When Keith Pennachio, executive vice president of SQUAN, envisions the future of telecom infra, he sees a world where the skillsets needed to build smart cities have more to do with wireline than wireless.
“We are viewing wireless through a wireline lens,” he said. “We are building our expertise in the outside plant, in addition to traditional wireless development. We are able, in a seamless way, to bridge the gap between wireless and wireline.”
SQUAN purchased Communications Specialists Inc. (CSI) earlier this year, which brought it a suite of aerial and underground fiber optic services that complements the company’s small cell deployment services. Last year, it purchased Osmose Communications Services, which provides outside plant and inside plant design engineering services.
“We saw in them an opportunity to take advantage of the shift to small cells and how it is trending toward the utility fiber contractors,” Pennachio said. “We wanted to bring that expertise in-house instead of being put in a position that we had to subcontract out the work.”
With the purchase of CSI, SQUAN comes full circle to a degree. It was founded in New Jersey in 2008 to do fiber to the tower work before expanding into macrocell construction and eventually DAS and small cells construction throughout New York, as well as New Jersey, Washington, D.C., and in parts of New England. Three years ago, SQUAN was sold to a private equity firm, RFE Investment Partners, has led to two more acquisitions so far.
Through its purchase of CSI and Osmose, SQUAN now has access to nearly a dozen additional fiber companies as customers, all of which have been contemplating how to capitalize of their existing fiber through wireless services.
“When you think of the assets we purchased, you have to look at the information we glean from our fiber clients,” he said. “We take that intelligence, repackage it and sell it to our wireless clients as a streamlined service offering.”
In addition to the carriers, SQUAN works for municipalities, Internet of Things providers and cable companies.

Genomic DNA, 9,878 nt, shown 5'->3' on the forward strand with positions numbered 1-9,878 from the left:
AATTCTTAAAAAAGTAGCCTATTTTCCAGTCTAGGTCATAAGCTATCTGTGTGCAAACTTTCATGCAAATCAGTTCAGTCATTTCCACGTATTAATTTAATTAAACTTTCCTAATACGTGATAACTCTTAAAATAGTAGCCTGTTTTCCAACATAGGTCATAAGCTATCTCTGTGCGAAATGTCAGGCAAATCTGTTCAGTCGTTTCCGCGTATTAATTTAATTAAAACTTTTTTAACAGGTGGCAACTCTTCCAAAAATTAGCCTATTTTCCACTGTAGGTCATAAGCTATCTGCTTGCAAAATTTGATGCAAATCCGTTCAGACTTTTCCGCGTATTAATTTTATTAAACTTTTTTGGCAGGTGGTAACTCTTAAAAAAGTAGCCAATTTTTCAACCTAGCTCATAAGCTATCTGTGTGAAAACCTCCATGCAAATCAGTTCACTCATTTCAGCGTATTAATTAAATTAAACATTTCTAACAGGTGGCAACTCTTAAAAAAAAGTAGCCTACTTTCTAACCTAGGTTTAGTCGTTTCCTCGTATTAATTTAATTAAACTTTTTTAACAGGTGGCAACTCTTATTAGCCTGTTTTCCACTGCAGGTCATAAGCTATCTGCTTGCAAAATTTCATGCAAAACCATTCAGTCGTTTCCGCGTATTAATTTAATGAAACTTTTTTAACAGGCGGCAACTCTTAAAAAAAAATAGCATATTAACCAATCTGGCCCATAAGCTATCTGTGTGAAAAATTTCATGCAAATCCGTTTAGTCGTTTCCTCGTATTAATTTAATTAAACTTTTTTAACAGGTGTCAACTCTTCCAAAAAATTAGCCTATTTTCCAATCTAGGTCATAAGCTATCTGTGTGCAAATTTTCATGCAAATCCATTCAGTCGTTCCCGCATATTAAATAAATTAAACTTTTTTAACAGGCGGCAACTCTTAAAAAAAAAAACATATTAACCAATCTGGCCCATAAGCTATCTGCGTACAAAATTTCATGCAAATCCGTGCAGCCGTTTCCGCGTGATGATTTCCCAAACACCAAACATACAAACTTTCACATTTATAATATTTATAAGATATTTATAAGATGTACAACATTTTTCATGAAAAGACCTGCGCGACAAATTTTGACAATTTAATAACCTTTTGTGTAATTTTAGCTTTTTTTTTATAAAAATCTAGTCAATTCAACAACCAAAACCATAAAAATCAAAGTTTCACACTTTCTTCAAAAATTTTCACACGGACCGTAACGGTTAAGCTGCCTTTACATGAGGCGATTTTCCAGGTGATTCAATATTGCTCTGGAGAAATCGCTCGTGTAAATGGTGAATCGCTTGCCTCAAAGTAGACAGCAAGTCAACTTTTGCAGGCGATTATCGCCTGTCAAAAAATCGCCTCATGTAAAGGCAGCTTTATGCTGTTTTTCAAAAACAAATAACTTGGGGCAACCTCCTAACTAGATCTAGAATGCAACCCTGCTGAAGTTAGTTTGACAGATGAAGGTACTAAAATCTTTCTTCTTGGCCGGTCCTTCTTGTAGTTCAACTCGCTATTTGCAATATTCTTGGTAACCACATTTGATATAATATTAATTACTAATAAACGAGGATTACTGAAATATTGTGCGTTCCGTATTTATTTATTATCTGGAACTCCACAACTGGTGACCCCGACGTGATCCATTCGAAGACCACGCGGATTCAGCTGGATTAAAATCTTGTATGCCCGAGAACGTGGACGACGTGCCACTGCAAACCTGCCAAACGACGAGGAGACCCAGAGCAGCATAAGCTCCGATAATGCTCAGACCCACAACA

“We do quite a bit of work with a cable company in the northeast, doing test beds for strand-mounted small cells,” he said. “We have fiber-optic experts who are comfortable working in the telecom right-of-way space. Our first plan of attack is to use the outside plant resources that are already familiar with this type of application. But instead of installing a DSLAM [Digital Subscriber Line Access Multiplexer] in the right of way, they are deploying small cell radios and antennas.”
Jobs in the Future: Wireless Versus Wireline
As the line has blurred between wireless and wireless, Pennachio notes that friction is occurring as wireline and wireless employees compete for jobs.
“I think the wireline employees have the greatest advantage if they can understand RF wave propagation,” he said. “The line is disappearing, but the wireline will take control because it is outside plant, at the end of the day.”
Pennachio believes it is easier for a wireless company to add fiber optic expertise through acquisition than for a major company to consolidate wireless and wireline divisions. “It is so much easier to bring an outside plant group into our wireless space where we don’t the politics. We see it as a service offering that complements the rest of our business,” he said.
Pennachio expects the closing of the AT&T/Time Warner deal and the Century Link/Level 3 merger will bring a rapid acceleration of the market for services in the next five years.
Over the long term, as smart cities build out, deployment methods are going to favor the expertise of fiber companies, as opposed to the wireless site development companies, according to Pennachio.
“My background is wireless, but the addition of fiber services adds some clarity as to how these networks will develop over time,” he said.
J. Sharpe Smith is senior editor of the AGL eDigest. He joined AGL in 2007 as contributing editor to the magazine and as editor of eDigest email newsletter. He has 27 years of experience writing about industrial communications, paging, cellular, small cells, DAS and towers. Previously, he worked for the Enterprise Wireless Alliance as editor of the Enterprise Wireless Magazine. Before that, he edited the Wireless Journal for CTIA and he began his wireless journalism career with Phillips Publishing, now Access Intelligence.